With all forms of yoga, the potential for union relates to the breath, which is involved in everything we do. Breath is the vehicle for our very life-force; it literally keeps us alive. At the same time, it is shared by all living things. As such, it reminds us that we are not isolated beings, but interconnected with the uncountable billions of living beings that share this planet—all breathing the same air. Remembering this, we live with greater awareness and responsibility, while receiving the vitality that comes from being tapped into a collective whole that is so much bigger than the limited ego.
We may come to our first (or our one hundred thousandth) yoga practice hoping to find better health, deeper inner quiet, or some relief from the stresses of life. But we have walked into a far bigger picture than these three admirable intentions. The riches of yoga have so much more to offer.
Aside from physical exercises on the mat, yoga is an ancient art and science of life. Through yoga, we learn how to live as human beings in the world. Whether we find ourselves in a yoga studio or anywhere else, we discover how awakened action purifies our mind, body and spirit—returning us to our true, interconnected nature. As this beautiful and rich process unfolds over time, our actions become powerfully effortless, and we experience relaxed joy. We meet the challenges of every day with greater clarity, luminosity, kindness and effectiveness. Our very presence will help others do the same. Ultimately, yoga changes not just our own lives, but the world.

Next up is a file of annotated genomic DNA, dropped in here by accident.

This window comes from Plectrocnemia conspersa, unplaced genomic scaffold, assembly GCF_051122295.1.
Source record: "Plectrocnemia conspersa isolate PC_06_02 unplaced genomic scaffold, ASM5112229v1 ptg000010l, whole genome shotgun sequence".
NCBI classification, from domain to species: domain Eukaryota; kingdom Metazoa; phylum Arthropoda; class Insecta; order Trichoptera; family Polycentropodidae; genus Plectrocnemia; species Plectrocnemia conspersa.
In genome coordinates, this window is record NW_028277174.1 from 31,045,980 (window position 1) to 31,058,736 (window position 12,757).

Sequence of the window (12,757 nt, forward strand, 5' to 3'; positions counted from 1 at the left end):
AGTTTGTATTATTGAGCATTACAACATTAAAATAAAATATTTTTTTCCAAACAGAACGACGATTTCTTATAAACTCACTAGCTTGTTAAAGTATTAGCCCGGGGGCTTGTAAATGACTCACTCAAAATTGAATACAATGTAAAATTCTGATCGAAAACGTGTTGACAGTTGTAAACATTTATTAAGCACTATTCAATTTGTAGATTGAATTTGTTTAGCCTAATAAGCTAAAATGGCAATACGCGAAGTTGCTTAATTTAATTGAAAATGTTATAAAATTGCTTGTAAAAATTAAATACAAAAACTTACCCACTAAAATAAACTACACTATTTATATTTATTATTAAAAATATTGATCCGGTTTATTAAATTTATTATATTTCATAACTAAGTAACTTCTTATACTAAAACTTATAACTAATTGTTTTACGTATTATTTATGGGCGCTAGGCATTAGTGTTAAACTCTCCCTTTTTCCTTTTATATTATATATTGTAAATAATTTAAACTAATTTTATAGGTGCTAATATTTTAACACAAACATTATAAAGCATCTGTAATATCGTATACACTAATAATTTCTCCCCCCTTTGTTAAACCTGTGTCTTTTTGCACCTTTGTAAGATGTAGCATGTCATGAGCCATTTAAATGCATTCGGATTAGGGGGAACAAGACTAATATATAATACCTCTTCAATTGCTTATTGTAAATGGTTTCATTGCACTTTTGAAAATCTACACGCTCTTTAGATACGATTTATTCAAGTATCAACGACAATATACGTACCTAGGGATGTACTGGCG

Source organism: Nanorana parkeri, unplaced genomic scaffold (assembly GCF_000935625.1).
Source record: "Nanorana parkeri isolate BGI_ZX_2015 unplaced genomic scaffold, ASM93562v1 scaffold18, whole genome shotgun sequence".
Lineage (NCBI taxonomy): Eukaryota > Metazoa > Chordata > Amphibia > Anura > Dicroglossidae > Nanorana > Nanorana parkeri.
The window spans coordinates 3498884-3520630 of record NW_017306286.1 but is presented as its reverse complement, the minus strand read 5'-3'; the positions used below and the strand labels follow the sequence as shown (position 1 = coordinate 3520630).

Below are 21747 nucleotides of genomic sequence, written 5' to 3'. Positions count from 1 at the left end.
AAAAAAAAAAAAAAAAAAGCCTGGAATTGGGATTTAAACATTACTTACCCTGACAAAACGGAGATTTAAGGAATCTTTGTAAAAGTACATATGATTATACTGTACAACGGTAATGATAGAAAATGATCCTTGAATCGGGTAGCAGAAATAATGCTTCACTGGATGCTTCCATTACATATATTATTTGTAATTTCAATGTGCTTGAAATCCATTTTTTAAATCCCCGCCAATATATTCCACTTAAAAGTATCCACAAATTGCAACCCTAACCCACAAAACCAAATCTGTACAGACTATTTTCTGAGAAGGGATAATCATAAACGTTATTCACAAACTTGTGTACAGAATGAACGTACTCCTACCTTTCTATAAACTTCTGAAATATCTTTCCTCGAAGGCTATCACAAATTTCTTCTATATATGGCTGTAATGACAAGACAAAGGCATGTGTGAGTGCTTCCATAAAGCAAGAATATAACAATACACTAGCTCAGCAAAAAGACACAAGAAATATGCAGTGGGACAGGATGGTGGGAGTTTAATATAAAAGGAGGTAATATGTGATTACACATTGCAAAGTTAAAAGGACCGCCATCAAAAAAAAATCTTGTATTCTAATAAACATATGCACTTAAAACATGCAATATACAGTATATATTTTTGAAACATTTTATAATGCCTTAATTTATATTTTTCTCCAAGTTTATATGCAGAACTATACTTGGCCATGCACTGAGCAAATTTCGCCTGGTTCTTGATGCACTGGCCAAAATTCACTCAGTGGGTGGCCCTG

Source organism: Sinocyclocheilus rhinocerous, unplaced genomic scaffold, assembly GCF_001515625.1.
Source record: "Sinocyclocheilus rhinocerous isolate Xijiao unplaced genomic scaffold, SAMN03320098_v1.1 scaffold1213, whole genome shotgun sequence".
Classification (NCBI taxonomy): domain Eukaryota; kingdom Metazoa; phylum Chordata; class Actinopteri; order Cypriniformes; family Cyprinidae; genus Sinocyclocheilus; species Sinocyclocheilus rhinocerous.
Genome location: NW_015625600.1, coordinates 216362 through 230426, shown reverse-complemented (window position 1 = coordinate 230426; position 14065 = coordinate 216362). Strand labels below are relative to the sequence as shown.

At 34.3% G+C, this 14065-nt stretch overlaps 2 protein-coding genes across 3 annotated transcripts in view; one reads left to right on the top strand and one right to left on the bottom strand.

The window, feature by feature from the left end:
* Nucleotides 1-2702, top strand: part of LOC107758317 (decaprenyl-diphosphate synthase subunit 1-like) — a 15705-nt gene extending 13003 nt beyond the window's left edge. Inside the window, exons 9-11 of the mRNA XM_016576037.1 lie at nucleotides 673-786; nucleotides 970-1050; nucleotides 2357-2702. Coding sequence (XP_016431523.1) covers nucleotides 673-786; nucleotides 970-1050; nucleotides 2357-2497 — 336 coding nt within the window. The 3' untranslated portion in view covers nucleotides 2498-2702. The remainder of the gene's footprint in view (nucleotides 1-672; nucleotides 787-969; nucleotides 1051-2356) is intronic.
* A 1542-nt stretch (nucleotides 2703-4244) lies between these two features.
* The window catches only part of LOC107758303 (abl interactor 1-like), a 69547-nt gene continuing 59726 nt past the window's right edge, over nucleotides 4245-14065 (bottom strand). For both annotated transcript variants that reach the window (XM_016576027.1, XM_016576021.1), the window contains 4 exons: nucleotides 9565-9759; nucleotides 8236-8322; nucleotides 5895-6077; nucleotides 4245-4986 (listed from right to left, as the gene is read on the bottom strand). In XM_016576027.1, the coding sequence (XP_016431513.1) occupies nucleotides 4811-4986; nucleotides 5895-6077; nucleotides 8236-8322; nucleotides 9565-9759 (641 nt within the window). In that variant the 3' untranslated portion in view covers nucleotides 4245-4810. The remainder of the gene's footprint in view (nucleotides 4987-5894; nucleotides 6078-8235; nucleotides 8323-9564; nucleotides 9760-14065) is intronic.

Just as yoga helps us brings awareness to parts of our body which are suffering, it helps us become aware of the need in the world around us. Most people don’t know that the Arctic Ocean protects literally all life on Earth, but is under unprecedented threat. It is our planet’s air conditioner that ensures we all have the food and water we need to survive. Yet it is melting at an unimaginable rate, and corporations and governments are moving in to profit from its open waters.
With a vision I attribute to my long-standing yoga practice, and supported by yogis around the world, MAPS, the Marine Arctic Peace Sanctuary, is an effective and immediate response. It transforms the entire Arctic Ocean north of the Arctic Circle into an international peace park. By taking Arctic seabed oil off the table, MAPS will accelerate a global shift from fossil fuels to renewable energies. As countries come together to declare MAPS, our world moves from short-term individual gain to long-term collective good. MAPS is an expression of yoga.
To realize MAPS now requires urgent action for immediate conservation. This is only possible by melting the hearts of the world, creating lasting global transformation in the way we see ourselves, each other, and our world. Yoga supports that global shift. Yogis like Seane Corn, Koya Webb, Tias Little and Deva Premal understand this, and have already aligned themselves with MAPS through the growing Yogis Unite movement.
As stewards of the Earth, we are all called to live in harmony with ourselves, others and our planet. As we breathe and reconnect with our true nature through the practice of yoga, we give life to the world.